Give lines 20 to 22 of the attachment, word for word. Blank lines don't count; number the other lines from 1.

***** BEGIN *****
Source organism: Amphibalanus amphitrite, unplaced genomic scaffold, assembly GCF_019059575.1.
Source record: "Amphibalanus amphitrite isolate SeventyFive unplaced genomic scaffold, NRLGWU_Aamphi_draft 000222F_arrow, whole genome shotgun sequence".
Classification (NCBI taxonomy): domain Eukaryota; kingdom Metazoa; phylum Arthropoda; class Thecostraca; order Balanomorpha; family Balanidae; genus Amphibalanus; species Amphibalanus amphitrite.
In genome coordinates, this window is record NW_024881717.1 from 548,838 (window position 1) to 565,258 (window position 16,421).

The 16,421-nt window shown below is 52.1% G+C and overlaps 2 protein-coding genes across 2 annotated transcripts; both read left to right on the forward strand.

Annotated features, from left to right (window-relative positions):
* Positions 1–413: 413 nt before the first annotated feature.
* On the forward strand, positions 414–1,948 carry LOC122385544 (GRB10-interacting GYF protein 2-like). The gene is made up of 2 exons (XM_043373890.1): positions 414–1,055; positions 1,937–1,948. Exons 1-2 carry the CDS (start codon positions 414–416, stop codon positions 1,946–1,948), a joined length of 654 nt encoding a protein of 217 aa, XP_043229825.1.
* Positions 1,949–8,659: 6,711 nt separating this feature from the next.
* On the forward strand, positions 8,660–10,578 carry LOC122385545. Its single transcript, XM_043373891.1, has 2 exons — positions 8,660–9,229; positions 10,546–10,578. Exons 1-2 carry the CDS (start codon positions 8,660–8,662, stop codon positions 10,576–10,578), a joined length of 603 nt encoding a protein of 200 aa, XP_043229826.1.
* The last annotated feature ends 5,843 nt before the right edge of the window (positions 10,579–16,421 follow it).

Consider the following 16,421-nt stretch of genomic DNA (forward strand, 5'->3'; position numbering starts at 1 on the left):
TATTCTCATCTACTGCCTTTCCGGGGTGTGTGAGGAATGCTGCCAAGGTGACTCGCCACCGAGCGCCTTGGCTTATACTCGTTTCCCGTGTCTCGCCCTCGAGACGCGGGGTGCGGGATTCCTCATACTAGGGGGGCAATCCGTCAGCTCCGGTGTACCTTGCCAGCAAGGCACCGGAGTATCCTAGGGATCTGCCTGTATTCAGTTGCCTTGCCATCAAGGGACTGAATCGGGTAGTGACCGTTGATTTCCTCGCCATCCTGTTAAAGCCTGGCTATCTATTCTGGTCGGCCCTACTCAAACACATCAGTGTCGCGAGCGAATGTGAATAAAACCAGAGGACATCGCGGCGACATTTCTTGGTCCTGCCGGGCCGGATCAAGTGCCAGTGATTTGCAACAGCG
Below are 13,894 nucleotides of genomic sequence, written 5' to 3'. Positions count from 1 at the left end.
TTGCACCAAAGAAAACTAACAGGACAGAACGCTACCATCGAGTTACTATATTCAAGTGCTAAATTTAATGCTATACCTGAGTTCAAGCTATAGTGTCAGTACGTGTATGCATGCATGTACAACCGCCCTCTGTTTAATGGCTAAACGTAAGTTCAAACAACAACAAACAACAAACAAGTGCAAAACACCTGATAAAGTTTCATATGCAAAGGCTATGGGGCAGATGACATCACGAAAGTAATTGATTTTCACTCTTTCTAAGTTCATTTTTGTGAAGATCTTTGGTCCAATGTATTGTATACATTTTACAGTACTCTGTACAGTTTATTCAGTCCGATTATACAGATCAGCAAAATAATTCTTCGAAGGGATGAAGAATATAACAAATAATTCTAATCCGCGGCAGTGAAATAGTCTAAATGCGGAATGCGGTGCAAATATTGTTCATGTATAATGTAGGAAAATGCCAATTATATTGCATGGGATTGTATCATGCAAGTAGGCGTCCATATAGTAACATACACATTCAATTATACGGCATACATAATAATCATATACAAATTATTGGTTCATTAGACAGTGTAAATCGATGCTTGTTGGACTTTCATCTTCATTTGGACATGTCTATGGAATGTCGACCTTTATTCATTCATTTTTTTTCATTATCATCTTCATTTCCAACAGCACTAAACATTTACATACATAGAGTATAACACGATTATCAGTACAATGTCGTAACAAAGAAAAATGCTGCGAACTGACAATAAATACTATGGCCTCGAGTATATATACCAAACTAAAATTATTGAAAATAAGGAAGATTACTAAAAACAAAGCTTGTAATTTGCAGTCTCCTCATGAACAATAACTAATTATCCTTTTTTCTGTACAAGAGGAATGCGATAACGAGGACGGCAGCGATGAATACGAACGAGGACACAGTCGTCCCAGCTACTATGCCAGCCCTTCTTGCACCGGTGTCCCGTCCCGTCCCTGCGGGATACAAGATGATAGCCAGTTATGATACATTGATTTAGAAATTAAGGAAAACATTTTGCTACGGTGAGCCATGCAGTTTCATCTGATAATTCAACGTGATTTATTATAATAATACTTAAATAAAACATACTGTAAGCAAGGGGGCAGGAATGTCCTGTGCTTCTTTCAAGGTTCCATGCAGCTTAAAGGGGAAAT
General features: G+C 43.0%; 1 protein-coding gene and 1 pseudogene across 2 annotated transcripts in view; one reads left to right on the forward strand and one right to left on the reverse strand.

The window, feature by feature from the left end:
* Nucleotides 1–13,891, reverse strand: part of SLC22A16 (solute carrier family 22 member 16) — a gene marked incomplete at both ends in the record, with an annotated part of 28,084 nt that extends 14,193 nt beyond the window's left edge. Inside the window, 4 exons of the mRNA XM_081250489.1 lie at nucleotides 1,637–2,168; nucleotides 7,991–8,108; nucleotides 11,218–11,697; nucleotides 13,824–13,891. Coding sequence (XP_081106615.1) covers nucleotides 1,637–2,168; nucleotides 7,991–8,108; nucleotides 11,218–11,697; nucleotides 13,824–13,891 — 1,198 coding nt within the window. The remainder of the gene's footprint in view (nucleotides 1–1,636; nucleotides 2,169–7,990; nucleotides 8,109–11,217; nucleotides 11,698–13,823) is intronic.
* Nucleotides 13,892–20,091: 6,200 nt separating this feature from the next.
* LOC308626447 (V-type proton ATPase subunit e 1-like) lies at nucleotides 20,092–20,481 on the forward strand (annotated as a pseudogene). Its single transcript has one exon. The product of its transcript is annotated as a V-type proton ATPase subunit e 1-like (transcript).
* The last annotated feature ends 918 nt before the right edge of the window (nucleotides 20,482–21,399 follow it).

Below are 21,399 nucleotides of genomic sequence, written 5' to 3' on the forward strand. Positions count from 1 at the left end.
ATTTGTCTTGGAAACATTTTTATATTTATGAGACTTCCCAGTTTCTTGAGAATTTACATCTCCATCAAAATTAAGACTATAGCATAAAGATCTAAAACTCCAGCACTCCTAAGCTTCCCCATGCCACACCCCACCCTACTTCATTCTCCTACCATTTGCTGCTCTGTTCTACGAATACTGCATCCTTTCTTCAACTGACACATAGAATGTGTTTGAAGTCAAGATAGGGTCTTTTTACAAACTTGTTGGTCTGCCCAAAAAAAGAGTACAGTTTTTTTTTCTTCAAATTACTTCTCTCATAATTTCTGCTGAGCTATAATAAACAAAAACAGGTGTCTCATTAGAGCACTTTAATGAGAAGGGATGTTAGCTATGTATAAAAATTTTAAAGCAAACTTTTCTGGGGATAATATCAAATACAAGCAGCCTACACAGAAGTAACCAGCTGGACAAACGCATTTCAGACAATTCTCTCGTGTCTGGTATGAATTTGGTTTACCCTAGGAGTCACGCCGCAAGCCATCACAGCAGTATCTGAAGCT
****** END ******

* LOC308626447 (V-type proton ATPase subunit e 1-like) lies at nucleotides 20,092–20,481 on the forward strand (annotated as a pseudogene). Its single transcript has one exon. The product of its transcript is annotated as a V-type proton ATPase subunit e 1-like (transcript).
* The last annotated feature ends 918 nt before the right edge of the window (nucleotides 20,482–21,399 follow it).

Below are 21,399 nucleotides of genomic sequence, written 5' to 3' on the forward strand. Positions count from 1 at the left end.